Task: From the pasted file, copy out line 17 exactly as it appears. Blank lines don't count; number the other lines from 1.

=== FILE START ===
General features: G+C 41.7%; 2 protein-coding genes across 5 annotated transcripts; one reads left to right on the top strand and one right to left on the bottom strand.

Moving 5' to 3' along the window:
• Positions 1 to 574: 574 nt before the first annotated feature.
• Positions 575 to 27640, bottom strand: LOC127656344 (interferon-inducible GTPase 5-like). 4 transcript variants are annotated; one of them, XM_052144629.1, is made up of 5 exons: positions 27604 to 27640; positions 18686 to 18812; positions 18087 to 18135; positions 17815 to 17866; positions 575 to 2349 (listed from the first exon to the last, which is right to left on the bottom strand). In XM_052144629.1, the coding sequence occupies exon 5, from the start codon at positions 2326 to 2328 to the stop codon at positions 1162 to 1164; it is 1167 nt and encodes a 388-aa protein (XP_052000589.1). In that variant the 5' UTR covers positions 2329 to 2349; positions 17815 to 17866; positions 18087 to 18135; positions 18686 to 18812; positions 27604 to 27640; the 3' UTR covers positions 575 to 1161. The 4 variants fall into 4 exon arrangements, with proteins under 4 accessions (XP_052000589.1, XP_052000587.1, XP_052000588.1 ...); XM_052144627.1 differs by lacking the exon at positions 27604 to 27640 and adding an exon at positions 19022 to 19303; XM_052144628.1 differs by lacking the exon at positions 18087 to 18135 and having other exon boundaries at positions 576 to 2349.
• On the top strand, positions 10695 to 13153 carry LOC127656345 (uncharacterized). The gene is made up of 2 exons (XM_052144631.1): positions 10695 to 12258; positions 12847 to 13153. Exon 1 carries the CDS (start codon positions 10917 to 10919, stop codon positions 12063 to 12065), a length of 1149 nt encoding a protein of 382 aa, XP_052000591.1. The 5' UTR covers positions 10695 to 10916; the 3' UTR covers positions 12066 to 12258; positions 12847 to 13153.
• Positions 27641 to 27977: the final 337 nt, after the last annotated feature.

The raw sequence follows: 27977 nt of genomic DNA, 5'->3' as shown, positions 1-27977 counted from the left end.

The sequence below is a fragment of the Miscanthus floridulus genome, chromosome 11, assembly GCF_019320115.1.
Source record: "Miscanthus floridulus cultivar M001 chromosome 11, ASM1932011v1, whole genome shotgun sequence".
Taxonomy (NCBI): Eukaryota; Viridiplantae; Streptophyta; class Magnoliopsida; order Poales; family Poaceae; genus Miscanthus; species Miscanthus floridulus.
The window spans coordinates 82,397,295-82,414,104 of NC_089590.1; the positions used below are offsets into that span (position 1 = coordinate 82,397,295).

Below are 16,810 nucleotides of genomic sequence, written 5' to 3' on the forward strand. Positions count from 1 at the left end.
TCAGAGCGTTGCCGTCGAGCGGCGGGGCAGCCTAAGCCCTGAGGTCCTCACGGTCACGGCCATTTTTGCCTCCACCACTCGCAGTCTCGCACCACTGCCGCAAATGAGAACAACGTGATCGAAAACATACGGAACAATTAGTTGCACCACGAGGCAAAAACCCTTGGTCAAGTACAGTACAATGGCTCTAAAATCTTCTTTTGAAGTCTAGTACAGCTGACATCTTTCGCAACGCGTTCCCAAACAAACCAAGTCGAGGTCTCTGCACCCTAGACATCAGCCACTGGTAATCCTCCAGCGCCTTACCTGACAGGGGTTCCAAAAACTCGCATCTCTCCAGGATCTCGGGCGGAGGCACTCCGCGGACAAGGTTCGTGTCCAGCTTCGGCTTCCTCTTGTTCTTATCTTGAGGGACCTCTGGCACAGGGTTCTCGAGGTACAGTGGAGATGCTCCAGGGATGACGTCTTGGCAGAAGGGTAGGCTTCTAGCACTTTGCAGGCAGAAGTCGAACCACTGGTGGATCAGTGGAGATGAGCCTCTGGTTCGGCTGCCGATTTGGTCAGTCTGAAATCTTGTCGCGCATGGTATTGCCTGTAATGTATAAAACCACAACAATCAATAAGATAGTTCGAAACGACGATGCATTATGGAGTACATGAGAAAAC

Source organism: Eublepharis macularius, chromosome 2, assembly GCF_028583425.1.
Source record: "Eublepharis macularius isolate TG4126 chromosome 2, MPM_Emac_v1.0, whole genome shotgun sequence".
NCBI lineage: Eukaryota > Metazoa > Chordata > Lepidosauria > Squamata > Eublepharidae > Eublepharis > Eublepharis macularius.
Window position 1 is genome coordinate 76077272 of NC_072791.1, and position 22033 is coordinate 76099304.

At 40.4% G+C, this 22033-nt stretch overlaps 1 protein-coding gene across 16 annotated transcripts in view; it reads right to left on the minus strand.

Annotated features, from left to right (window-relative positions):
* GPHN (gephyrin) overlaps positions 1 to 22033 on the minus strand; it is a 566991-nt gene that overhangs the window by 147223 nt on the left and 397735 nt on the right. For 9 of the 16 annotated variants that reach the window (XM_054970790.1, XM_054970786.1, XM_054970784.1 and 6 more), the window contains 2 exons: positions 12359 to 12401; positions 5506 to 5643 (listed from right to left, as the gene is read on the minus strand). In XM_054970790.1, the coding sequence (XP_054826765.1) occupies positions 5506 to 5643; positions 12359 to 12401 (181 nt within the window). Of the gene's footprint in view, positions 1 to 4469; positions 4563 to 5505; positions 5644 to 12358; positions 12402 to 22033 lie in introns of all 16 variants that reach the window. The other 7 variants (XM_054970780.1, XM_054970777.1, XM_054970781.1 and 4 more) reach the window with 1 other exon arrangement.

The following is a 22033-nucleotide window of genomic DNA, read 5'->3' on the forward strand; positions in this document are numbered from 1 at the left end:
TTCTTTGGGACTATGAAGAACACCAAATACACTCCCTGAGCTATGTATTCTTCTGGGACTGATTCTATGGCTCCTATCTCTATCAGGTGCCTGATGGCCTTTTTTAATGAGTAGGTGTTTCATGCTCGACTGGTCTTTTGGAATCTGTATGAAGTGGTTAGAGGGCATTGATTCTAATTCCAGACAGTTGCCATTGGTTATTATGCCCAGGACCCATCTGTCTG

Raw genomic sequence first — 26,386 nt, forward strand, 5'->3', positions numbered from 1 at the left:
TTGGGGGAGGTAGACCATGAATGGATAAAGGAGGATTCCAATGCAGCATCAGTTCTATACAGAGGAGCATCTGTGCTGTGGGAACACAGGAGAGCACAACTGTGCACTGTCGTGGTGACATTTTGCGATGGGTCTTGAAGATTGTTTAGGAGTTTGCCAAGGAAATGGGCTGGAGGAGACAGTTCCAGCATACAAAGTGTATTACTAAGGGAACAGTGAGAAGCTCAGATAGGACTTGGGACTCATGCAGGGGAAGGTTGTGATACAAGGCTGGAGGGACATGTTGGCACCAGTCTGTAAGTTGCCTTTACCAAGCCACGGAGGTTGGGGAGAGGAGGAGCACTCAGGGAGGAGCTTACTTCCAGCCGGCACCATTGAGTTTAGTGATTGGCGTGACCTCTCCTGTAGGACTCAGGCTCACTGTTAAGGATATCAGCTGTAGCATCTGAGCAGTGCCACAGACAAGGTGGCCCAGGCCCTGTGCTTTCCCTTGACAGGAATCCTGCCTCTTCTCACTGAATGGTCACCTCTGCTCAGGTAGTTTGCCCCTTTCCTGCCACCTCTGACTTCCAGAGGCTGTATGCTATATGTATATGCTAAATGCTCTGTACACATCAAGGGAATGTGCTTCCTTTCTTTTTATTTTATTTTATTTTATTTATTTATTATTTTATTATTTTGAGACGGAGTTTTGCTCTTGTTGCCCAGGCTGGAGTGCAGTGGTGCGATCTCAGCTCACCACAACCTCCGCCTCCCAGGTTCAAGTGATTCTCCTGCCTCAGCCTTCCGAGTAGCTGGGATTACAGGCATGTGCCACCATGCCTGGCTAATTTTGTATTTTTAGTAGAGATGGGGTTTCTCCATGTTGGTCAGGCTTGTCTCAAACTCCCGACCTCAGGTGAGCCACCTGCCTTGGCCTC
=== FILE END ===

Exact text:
Window position 1 is genome coordinate 76077272 of NC_072791.1, and position 22033 is coordinate 76099304.